Post-doctoral Residency (Fellowship) Program in Forensic Psychology
The Post-doctoral Residency (Fellowship) Program in Forensic Psychology offers residents a year of seminars and supervised clinical and research experiences that are intended to prepare scientist-practitioners for a career as Forensic Psychologists. We anticipate that we will have 3 positions for the 2015-2016 Academic year (September - August). The Program is directed by Ira K. Packer, Ph.D.
Entering its 27th year, the Residency Program is administered by the Law-Psychiatry Program, Department of Psychiatry, University of Massachusetts Medical School (UMMS). The program is funded by a contract from the Massachusetts Department of Mental Health’s Forensic Services, in collaboration with the Department of Correction. Upon completion of their training, many of our residents have taken early-career positions with the Commonwealth's forensic mental health services, while others have taken both applied and academic positions in other jurisdictions.
The Law-Psychiatry Program at UMMS trains both forensic psychology and forensic psychiatry residents. While the applied forensic experience and supervision are somewhat different for these two sets of fellows, they participate in one didactic program which includes clinical and legal components.
The Program's objectives are consistent with recent trends in training in psychology, which encourage a general pre-doctoral internship followed by a post-doctoral year of training in a specialty. In many states, these two years satisfy the experience requirements for licensing as a psychologist. The Program is also designed to provide the necessary training and experience for certification as a “Designated Forensic Psychologist" , which is required by state regulations for public sector forensic mental health positions in Massachusetts.
Advanced study in forensic psychology requires the development of a thorough knowledge of mental health law, both federal and state, related to forensic clinical populations and forensic evaluations. Equally important is an understanding of the relevant legal and mental health systems and agencies. In addition, residents are trained to apply psychological principles and knowledge to the legal system. The Program provides residents the opportunity to acquire this knowledge through various rotations and didactic training.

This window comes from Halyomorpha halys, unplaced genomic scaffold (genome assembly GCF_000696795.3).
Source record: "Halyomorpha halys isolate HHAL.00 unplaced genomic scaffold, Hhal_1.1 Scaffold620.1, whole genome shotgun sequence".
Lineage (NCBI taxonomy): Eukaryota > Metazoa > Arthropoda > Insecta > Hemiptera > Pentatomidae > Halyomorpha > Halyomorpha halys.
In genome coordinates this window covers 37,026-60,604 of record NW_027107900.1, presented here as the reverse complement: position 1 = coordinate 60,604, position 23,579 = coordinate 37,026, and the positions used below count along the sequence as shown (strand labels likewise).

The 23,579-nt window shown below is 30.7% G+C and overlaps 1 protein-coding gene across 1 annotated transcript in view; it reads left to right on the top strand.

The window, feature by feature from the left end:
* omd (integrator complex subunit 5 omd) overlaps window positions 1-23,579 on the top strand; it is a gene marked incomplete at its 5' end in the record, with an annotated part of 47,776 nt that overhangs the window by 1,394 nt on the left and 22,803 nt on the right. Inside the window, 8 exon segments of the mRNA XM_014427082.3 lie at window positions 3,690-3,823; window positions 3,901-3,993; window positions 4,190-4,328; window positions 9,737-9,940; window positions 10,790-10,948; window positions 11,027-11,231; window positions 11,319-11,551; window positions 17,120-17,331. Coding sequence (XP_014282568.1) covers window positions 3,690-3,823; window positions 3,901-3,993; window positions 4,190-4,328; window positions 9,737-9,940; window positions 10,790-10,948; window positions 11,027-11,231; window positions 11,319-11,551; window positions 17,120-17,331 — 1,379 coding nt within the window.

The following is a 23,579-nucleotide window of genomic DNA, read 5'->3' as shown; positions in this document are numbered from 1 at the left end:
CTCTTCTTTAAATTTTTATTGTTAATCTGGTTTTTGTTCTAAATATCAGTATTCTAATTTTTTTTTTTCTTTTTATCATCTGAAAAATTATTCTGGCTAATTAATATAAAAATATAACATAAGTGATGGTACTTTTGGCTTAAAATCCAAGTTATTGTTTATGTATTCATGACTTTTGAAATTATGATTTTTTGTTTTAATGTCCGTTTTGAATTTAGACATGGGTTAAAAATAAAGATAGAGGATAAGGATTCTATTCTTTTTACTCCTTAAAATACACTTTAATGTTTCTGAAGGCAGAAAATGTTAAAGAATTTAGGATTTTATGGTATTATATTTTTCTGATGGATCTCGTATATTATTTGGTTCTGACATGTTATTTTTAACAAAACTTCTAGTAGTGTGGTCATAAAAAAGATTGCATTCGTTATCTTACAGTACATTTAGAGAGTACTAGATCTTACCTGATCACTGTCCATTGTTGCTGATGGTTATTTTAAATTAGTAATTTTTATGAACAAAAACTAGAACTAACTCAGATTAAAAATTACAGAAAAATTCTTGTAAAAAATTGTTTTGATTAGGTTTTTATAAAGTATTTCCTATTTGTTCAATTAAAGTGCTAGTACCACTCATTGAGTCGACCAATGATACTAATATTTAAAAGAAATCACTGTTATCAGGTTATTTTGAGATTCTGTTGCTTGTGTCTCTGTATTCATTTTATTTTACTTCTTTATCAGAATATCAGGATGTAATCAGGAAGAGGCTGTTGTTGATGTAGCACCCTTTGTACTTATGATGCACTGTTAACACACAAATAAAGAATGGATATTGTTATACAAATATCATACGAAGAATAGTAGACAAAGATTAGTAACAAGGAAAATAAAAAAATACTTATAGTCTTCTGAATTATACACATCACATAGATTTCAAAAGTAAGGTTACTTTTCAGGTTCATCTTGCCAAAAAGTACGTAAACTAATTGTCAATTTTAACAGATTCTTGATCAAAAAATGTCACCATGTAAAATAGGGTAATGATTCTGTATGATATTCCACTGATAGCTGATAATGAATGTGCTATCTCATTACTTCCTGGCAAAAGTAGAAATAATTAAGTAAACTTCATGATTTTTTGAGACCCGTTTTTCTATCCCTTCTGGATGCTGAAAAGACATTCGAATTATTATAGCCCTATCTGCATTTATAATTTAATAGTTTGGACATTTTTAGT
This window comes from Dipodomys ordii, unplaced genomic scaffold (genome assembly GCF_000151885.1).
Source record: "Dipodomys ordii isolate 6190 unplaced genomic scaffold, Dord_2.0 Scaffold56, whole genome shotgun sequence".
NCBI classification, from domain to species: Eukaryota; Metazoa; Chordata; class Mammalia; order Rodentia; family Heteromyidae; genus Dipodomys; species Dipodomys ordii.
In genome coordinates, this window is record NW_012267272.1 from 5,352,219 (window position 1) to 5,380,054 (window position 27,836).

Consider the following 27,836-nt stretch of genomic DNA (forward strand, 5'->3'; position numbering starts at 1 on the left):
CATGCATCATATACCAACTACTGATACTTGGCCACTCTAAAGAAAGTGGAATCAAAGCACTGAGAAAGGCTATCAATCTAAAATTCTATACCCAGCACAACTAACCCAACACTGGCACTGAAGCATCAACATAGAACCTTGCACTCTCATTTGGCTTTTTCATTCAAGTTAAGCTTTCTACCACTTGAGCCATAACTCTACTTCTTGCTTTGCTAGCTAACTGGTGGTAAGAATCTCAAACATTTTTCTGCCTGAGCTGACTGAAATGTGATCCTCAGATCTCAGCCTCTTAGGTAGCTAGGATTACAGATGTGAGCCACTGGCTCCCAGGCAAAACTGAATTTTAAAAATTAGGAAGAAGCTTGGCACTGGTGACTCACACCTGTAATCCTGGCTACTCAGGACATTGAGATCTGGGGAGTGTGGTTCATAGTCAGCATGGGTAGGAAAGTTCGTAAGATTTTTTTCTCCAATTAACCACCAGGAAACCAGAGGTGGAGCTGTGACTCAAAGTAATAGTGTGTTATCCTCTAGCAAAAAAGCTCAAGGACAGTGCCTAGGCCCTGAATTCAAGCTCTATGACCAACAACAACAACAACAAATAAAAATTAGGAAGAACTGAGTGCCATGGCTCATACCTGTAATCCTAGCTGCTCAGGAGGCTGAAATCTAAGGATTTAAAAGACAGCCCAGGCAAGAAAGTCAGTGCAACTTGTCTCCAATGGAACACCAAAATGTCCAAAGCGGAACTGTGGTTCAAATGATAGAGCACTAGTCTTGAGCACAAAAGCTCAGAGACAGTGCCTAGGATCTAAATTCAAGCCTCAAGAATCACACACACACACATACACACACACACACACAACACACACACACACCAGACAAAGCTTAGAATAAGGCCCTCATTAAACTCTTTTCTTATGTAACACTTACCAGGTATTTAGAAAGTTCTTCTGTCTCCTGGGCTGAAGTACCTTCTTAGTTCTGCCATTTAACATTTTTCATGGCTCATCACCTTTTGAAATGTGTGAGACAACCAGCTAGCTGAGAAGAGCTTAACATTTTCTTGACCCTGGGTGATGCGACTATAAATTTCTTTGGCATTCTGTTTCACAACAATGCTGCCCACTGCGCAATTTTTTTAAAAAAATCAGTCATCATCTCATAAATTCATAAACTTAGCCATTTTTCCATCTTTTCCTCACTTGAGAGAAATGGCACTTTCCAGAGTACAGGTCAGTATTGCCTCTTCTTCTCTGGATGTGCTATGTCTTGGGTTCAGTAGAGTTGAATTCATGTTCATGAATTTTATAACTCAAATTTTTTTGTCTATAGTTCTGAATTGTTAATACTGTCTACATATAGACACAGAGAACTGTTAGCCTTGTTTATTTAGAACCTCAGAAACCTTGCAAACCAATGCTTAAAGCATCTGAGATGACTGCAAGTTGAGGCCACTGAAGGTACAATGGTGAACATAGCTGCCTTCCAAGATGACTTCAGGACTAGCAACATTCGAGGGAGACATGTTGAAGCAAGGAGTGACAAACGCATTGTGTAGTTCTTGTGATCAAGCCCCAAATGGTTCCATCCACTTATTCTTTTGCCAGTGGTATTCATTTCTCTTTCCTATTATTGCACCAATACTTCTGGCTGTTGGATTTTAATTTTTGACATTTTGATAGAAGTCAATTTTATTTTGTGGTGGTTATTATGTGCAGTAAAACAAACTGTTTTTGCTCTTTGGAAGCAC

Our Forensic Psychology Residency focuses on the application of clinical psychology in service to the legal system, to individuals about whom the legal system must make decisions, and to other clinical populations for whom clinical decisions may be of legal importance. The Program provides training and experience in forensic clinical assessment, especially in evaluations for questions such as competence to stand trial, criminal responsibility, violence risk assessment, sentencing, civil commitment, commitment of substance abusers, and need for treatment. The didactic training covers the breath of areas in Forensic Psychology, including both criminal and civil areas.
Forensic psychologists with specialized post-doctoral training should bring to their future work setting an enhanced capacity for applied research on forensic questions and populations. Residents in the Program are provided time, resources, and supervision to develop their research abilities by performing research on forensic and mental health law issues. Topics may be developed by the residents or through their collaboration with faculty in their on-going research projects.